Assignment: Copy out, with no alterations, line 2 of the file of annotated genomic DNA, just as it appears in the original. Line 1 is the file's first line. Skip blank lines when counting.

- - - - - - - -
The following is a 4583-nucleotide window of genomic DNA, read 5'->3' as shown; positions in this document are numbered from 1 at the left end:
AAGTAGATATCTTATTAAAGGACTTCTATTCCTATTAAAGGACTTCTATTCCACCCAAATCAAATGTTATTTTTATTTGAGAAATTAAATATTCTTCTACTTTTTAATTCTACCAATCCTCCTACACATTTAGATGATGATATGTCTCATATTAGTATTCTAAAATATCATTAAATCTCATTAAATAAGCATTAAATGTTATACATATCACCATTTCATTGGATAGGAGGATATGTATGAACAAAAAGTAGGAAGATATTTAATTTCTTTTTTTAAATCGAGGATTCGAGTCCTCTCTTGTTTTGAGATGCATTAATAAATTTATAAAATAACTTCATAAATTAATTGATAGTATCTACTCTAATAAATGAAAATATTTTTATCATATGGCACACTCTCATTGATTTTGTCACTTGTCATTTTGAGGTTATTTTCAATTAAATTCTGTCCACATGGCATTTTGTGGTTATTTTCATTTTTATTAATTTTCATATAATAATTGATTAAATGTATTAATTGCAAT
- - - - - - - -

AAGTAGATATCTTATTAAAGGACTTCTATTCCTATTAAAGGACTTCTATTCCACCCAAATCAAATGTTATTTTTATTTGAGAAATTAAATATTCTTCTACTTTTTAATTCTACCAATCCTCCTACACATTTAGATGATGATATGTCTCATATTAGTATTCTAAAATATCATTAAATCTCATTAAATAAGCATTAAATGTTATACATATCACCATTTCATTGGATAGGAGGATATGTATGAACAAAAAGTAGGAAGATATTTAATTTCTTTTTTTAAATCGAGGATTCGAGTCCTCTCTTGTTTTGAGATGCATTAATAAATTTATAAAATAACTTCATAAATTAATTGATAGTATCTACTCTAATAAATGAAAATATTTTTATCATATGGCACACTCTCATTGATTTTGTCACTTGTCATTTTGAGGTTATTTTCAATTAAATTCTGTCCACATGGCATTTTGTGGTTATTTTCATTTTTATTAATTTTCATATAATAATTGATTAAATGTATTAATTGCAAT